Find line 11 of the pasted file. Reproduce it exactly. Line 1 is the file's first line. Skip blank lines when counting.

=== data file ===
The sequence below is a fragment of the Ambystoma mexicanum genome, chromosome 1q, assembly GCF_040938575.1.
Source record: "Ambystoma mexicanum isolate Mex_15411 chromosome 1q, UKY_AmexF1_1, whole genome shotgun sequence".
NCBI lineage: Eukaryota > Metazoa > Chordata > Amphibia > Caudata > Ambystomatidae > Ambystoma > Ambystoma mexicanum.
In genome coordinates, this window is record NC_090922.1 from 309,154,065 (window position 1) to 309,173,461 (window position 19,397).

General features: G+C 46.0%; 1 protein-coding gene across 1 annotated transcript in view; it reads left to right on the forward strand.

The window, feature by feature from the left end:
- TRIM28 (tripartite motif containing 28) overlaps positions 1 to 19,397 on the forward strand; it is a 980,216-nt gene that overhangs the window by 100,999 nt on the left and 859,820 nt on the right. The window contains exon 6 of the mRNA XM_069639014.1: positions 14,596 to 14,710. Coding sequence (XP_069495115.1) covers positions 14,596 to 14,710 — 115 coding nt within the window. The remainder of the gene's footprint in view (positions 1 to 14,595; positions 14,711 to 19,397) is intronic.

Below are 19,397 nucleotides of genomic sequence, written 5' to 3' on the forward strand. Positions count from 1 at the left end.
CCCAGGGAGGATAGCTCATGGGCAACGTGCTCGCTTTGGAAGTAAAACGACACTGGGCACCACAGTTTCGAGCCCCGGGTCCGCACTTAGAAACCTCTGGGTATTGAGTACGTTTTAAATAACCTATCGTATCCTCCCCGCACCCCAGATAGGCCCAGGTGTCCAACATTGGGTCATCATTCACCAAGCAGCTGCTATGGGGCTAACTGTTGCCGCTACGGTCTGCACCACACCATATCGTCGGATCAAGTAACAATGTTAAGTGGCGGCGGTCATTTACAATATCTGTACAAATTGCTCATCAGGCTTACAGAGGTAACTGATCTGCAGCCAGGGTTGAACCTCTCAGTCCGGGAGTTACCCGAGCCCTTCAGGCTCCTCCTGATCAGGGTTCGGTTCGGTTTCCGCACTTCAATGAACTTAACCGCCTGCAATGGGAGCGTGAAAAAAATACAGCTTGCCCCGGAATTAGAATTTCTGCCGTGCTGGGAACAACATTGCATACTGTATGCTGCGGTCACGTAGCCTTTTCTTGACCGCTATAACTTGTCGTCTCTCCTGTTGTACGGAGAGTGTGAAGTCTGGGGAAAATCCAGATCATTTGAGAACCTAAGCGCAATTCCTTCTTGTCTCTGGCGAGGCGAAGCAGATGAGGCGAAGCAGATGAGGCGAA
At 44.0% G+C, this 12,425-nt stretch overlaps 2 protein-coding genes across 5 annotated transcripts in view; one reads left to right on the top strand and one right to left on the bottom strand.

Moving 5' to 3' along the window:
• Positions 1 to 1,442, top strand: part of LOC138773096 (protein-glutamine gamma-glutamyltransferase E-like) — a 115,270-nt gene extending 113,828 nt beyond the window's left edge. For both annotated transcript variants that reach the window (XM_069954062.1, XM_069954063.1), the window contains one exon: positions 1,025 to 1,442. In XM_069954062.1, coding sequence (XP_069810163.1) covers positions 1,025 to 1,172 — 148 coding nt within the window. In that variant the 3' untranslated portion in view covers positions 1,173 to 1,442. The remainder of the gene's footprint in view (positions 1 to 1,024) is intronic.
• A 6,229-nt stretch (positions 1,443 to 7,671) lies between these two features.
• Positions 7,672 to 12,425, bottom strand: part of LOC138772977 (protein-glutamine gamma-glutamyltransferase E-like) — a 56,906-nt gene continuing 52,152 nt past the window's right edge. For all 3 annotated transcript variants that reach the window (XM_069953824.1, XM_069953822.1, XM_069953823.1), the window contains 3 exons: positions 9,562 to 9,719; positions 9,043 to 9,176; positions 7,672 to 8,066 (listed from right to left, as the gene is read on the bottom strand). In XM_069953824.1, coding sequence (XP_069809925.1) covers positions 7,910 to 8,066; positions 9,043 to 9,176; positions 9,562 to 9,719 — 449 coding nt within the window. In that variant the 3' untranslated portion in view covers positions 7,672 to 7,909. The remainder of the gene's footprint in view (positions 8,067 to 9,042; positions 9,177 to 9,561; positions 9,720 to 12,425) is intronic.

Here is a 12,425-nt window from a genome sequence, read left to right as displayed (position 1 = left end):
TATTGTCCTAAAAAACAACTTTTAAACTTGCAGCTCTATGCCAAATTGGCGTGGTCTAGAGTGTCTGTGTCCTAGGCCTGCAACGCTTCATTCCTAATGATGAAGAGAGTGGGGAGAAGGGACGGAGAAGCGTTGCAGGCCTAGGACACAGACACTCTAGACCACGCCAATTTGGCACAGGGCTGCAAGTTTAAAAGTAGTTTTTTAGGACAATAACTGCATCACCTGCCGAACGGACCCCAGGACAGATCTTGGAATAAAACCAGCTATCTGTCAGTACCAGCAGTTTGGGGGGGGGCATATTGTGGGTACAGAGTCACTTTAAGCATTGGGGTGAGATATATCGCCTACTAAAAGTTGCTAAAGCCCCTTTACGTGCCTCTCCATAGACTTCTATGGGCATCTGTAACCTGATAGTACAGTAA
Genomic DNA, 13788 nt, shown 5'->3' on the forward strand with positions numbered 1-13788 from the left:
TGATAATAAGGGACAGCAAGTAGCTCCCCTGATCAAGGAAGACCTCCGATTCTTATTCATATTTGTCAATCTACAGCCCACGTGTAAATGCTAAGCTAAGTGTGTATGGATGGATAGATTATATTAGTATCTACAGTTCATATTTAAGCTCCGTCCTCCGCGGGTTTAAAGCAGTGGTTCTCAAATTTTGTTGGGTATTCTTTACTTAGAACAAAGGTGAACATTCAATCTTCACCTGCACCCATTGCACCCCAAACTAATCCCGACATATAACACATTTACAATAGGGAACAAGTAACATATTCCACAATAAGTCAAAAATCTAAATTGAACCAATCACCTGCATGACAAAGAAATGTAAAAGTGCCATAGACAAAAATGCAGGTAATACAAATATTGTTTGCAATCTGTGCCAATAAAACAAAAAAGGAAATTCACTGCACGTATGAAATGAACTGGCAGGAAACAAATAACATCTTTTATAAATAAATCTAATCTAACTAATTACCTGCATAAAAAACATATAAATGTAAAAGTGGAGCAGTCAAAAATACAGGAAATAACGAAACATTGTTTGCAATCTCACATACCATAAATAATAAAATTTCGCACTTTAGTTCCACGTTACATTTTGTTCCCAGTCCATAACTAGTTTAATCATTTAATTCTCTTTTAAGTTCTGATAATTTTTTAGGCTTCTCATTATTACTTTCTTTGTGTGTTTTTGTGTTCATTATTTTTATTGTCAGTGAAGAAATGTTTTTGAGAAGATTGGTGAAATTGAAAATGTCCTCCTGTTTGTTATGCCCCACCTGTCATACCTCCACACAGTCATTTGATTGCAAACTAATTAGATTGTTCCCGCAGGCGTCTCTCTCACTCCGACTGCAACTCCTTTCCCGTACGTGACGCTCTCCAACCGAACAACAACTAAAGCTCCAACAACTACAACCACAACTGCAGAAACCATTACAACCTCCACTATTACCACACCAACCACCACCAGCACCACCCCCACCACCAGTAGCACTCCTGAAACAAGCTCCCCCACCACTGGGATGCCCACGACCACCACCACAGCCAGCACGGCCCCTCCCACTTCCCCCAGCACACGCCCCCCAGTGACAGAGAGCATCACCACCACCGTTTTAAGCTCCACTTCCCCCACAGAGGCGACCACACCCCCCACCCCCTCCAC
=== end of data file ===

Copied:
Moving 5' to 3' along the window: